Then we all decided to build a chapel with bells in the care facility. We settled for a minimalist option at first: a mobile set of bells that we would roll out on the parapet before each prayer service. But Father Rodion said, "Let us go for something more ambitious." But there were a lot of open questions and much uncertainty. Where do we procure the bells? How many? And where to raise the money? We launched a fund-raising appeal and were surprised by how many people responded.
We built the tower, acquired the bells and rang them each Saturday before the liturgy served by Father Rodion at the domestic church of the care facility. We also rang on Fridays before the Moleben with the sisters. I was the bell-ringer. It had always wanted to bring people the good news of God by sounding His messengers. Finally, my dream came true, after more than a decade. As I ring the bells, I share my joy of the Lord. I bring the news of His resurrection; I serve and preach Him. I find a lot of happiness in my job and see it as a great responsibility.
Do your family share your love of Christ and your passion for bell-ringing?
When I was still a newcomer to the Church, my wife thought that I was out of my mind. As I remember myself in those days, I realise how annoying my behaviour must have been for my loved ones. I insisted on them joining me on visits to monasteries. I checked that they were wearing long skirts and kerchiefs. I admire my wife's patience with me in those years. She said to me many years later, "I thought you had gone mad."
Today, I still invite all my family to church every Sunday. even though I know they will refuse. I always greet my loved ones on a Sunday, including my parents and in-laws. It has already become a family tradition for us.
We have two daughters, 21, and 15. Our older daughter came of age when I still was not at church. The younger one used to go to Sunday school and take communion. Neither goes to Church today, but I do not despair. I know that they will want to come sometime.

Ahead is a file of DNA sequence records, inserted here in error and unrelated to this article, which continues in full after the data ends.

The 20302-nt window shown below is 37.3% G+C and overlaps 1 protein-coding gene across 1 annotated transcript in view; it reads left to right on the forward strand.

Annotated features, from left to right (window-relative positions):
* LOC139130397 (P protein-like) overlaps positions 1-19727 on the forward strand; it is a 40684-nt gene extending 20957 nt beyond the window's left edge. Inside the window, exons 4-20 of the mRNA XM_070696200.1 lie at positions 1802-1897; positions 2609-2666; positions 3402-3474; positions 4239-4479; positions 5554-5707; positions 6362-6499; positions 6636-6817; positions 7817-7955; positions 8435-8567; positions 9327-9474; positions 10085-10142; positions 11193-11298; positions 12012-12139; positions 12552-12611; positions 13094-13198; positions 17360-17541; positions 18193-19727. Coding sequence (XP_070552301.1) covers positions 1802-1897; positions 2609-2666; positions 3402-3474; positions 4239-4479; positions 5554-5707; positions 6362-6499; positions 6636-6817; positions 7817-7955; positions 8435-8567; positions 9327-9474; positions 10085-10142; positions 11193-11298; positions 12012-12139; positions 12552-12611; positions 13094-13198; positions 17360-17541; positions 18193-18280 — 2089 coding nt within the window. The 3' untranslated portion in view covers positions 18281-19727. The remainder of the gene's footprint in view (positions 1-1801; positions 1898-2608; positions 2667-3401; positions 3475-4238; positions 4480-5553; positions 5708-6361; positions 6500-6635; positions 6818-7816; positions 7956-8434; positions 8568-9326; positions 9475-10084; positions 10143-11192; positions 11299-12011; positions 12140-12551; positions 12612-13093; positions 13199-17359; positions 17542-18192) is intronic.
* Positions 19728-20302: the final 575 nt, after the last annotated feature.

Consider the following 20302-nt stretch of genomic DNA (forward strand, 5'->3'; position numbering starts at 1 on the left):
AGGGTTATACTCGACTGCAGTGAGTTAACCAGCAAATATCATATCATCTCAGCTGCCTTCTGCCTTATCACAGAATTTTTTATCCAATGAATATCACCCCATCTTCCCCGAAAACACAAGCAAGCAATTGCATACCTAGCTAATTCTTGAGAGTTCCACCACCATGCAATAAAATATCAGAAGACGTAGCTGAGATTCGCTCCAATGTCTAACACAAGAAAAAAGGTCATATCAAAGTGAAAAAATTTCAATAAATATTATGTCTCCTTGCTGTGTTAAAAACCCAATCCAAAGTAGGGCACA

I found Christ when I became acquainted with my village priest and discovered in him the love and beauty that I had never seen before. My children may have a similar encounter sometime in their lives. If so, I need not rush them. The days when I wanted to push everyone on the right path are now history. Now I am more concerned with my salvation.
How do you imagine your future relationship with the Lord and the Church?
Before I came to church, I saw all churchgoers almost as saints, not ordinary people. Coming to Church opened my eyes to my weaknesses and transgressions. The Church is my hospital; I have come to be healed and meet God.
I have also found joy that I had never experienced before. Like many people of the world, I used to look for excitement in cinema, alcohol or adventures. But there is no greater joy than being at the Church on the night of the Pascha. Yet, as Father Andrey Tkachev says, it is only a small portion of the joy of the Feast of Heaven. The fullness of that joy defies imagination.
I wish to rejoice in the Lord every day of the year, not just on Paschal night, and I know it takes much effort of the spirit. So even when I feel too tired to go to church, I urge myself to overcome my fatigue and come as a good servant of God. I find it a good way to build spiritual discipline.
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We continue to tell you more about the different ministries that we conduct here at Saint Elisabeth Convent. We have already touched upon the topic of bringing God into the lives of disabled children that live in the boarding homes of Minsk.